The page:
A common misconception is that the mere existence of a written emergency plan equates to being prepared for a disaster. However, without an understanding of your vulnerability and having in place the elements needed to implement your plan, your business will not survive. One study showed that 40% of small businesses fail after a disaster and, of those that survive, only 29% are still open after two years. With 80% of Americans living in counties that have been hit with a weather-related disaster since 2007, you can’t afford to have your plan fail when it is most needed.
Further, many companies are not aware that there are standards and regulations that govern emergency planning and, while they are not yet common, suits alleging failure to follow these standards and regulations are on the increase. These standards are intended to help develop good plans, but they can seem confusing and contradictory.
This presentation is intended to help you craft a plan that is simple, realistic, and conformant with standards and best practices. It uses a case study approach to identify five critical areas that can cause your plan to fail. It makes a business case for why you need a plan by presenting statistics from studies on emergency planning and helps put competing standards into context.
The core of the presentation focuses on five key areas where lack of attention can cause a plan to fail. Each area is highlighted with a case study of a well-known incident where the lack or failure of an adequate emergency plan had a severe impact on the organization and includes suggestions for avoiding these points of failure.
Why you should Attend:
Despite the increasing risks of disasters, many companies have not taken the time to develop an emergency plan. For example, one study found that only 13% of the companies surveyed after Superstorm Sandy had formal, written plans that had been shared with employees.
But just having a written plan is not enough. If your plan is not adapted to your company or it lacks the resources to implement it, it will fail. One study found that only 17% of small businesses that experienced disaster were still in business after two years.
The failure of your plan may not only result in the failure of your business; it could lead to considerable liability exposure if your failure results in death or injury to your employees or members of the public. You may also find yourself liable for environmental damages caused by a release of chemicals used in your manufacturing process or for failure to fulfill contractual obligations.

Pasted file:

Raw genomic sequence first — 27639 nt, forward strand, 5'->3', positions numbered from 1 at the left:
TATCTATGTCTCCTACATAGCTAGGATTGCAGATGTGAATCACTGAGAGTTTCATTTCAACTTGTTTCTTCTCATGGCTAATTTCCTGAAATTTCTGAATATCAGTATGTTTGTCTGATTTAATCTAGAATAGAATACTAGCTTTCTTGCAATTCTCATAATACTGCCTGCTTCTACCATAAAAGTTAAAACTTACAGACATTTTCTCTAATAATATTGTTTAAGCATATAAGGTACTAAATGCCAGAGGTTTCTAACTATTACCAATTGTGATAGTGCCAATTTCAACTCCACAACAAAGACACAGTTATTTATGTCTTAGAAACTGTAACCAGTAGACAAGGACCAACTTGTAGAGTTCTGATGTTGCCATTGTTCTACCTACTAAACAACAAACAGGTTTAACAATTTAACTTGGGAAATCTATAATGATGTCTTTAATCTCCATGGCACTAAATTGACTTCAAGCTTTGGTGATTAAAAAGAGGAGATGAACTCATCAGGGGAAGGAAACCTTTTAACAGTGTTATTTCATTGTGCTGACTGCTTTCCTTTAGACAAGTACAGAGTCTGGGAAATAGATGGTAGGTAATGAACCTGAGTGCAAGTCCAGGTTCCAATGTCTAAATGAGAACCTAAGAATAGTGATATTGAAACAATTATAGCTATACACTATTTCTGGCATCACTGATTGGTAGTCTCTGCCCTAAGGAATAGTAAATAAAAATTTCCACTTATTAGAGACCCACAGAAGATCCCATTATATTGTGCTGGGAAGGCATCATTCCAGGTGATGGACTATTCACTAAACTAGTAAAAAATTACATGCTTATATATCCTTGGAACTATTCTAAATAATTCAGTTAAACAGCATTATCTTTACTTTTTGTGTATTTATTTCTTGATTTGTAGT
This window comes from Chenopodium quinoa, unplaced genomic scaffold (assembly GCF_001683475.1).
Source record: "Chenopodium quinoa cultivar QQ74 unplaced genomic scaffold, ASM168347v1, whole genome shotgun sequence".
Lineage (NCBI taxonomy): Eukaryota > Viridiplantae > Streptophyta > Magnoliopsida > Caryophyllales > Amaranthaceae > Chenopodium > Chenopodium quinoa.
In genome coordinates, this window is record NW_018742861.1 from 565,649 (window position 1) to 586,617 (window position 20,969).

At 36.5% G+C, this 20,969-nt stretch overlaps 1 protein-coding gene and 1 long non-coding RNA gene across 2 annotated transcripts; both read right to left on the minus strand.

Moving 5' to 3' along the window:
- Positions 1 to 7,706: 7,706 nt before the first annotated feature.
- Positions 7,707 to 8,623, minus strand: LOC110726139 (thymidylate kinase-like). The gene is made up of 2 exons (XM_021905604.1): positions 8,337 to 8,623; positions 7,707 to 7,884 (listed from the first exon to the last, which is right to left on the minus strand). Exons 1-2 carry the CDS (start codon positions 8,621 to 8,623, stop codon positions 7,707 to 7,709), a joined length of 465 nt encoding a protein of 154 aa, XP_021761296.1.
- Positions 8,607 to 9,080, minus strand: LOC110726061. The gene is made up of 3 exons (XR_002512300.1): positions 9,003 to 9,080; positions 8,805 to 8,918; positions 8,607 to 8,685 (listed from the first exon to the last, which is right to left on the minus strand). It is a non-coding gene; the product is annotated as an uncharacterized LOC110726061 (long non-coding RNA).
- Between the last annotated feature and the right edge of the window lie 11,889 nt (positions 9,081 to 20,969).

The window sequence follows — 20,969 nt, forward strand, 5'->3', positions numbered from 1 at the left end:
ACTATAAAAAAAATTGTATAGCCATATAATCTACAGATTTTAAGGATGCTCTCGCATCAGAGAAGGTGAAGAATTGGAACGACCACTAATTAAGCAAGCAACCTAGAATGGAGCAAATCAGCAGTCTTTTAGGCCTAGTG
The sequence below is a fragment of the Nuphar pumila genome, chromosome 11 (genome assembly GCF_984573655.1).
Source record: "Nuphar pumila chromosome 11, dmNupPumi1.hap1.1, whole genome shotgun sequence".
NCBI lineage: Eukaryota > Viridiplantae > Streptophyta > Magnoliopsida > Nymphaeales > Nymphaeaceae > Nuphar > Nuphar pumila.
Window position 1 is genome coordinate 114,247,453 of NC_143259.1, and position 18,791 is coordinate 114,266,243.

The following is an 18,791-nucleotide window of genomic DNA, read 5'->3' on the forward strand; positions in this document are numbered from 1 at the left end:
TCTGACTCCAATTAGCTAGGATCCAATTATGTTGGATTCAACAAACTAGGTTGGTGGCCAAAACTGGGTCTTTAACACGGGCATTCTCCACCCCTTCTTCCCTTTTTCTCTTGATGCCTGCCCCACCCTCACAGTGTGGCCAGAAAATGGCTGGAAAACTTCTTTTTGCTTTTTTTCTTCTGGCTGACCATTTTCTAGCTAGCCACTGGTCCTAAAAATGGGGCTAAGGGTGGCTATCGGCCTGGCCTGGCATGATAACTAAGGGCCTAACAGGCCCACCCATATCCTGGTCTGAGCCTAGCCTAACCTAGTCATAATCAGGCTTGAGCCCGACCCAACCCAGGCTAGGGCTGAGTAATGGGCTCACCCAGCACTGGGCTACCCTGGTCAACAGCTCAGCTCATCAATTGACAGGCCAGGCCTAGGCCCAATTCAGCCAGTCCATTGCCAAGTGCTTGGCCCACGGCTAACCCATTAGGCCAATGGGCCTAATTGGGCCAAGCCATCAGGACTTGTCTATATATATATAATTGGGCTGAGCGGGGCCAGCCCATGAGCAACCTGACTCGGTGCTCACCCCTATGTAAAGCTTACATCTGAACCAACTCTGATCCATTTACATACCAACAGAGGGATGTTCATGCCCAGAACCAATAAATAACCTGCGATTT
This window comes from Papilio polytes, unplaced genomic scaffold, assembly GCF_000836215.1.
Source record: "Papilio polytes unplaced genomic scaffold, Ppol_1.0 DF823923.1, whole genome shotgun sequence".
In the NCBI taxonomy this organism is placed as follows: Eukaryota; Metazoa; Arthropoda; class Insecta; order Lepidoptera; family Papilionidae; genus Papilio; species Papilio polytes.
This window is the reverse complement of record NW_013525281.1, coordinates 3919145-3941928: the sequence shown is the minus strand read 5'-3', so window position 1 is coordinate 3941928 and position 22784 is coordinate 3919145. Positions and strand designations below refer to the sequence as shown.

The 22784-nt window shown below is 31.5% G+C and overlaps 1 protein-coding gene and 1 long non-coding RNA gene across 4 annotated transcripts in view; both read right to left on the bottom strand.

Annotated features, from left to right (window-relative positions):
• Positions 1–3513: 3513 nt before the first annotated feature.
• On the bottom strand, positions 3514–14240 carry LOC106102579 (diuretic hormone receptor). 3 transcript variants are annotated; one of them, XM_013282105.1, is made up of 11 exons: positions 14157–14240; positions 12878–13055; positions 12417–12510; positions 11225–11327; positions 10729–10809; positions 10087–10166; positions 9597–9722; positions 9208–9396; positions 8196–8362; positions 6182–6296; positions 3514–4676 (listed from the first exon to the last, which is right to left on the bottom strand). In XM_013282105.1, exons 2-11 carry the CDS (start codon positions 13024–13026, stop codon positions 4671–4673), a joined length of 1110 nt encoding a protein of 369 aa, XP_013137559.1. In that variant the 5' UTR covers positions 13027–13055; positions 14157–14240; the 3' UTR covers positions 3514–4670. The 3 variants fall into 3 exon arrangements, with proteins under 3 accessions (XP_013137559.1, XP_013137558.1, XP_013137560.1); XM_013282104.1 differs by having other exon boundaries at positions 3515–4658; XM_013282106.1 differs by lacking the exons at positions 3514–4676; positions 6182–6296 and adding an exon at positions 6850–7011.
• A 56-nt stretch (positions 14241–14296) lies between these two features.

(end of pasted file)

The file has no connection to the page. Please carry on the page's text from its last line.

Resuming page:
This presentation can help prevent this by helping you develop a plan that is simple and effective.
In this presentation you will learn:
Areas Covered in the Session:
- The business case for emergency planning
- Why having an emergency plan alone is not enough
- Why the way people react to disasters can cause your plan to fail
- How to make your plan more realistic by understanding your vulnerability and the nature of risk
- How to make your plan realistic by understanding one key concept
- The three key elements necessary to respond to a crisis effectively
- The single biggest mistake made by planners and how it can affect the future of your organization
Who Will Benefit:
- Do you really need a plan?
- Programs versus plans
- The nature of disaster
- Understanding vulnerability
- How realistic is your plan?
- Thinking beyond the crisis
- Chief Financial Officers
- Human Resource Managers
- Facility Managers
- Chief Risk Officers
- Security Managers
Lucien G. Canton , CEM is an independent management consultant specializing in preparing managers to lead better in crisis. Prior to starting his own company, Mr. Canton served as the Director of Emergency Services for the city and county of San Francisco and as an Emergency Management Programs Specialist and Chief of the Hazard Mitigation Branch for FEMA Region IX.
A popular speaker and lecturer, he is the author of the best-selling Emergency Management: Concepts and Strategies for Effective Programs used as a textbook in many higher education courses. He is a Certified Emergency Manager and a Certified Business Continuity Professional.